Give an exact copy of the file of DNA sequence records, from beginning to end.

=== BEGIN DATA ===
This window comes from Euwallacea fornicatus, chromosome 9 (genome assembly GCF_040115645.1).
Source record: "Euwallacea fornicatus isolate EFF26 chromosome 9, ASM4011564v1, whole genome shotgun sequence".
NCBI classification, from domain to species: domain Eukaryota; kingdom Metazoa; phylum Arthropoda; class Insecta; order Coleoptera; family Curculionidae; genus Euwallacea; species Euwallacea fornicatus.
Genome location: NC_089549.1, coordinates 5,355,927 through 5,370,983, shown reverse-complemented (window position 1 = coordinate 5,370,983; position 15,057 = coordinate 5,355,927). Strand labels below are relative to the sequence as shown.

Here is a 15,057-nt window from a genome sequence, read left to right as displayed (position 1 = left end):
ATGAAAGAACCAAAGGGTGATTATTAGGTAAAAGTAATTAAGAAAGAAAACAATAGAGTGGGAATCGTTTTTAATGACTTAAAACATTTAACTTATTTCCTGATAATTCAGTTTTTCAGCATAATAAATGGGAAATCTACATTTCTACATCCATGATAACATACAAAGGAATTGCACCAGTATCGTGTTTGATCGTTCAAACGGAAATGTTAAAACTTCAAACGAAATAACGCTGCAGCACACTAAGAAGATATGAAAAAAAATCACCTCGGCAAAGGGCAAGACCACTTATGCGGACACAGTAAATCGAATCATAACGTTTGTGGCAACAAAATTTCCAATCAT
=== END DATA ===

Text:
This window comes from Euwallacea fornicatus, chromosome 9 (genome assembly GCF_040115645.1).
Source record: "Euwallacea fornicatus isolate EFF26 chromosome 9, ASM4011564v1, whole genome shotgun sequence".
NCBI classification, from domain to species: domain Eukaryota; kingdom Metazoa; phylum Arthropoda; class Insecta; order Coleoptera; family Curculionidae; genus Euwallacea; species Euwallacea fornicatus.
Genome location: NC_089549.1, coordinates 5,355,927 through 5,370,983, shown reverse-complemented (window position 1 = coordinate 5,370,983; position 15,057 = coordinate 5,355,927). Strand labels below are relative to the sequence as shown.

Here is a 15,057-nt window from a genome sequence, read left to right as displayed (position 1 = left end):
ATGAAAGAACCAAAGGGTGATTATTAGGTAAAAGTAATTAAGAAAGAAAACAATAGAGTGGGAATCGTTTTTAATGACTTAAAACATTTAACTTATTTCCTGATAATTCAGTTTTTCAGCATAATAAATGGGAAATCTACATTTCTACATCCATGATAACATACAAAGGAATTGCACCAGTATCGTGTTTGATCGTTCAAACGGAAATGTTAAAACTTCAAACGAAATAACGCTGCAGCACACTAAGAAGATATGAAAAAAAATCACCTCGGCAAAGGGCAAGACCACTTATGCGGACACAGTAAATCGAATCATAACGTTTGTGGCAACAAAATTTCCAATCAT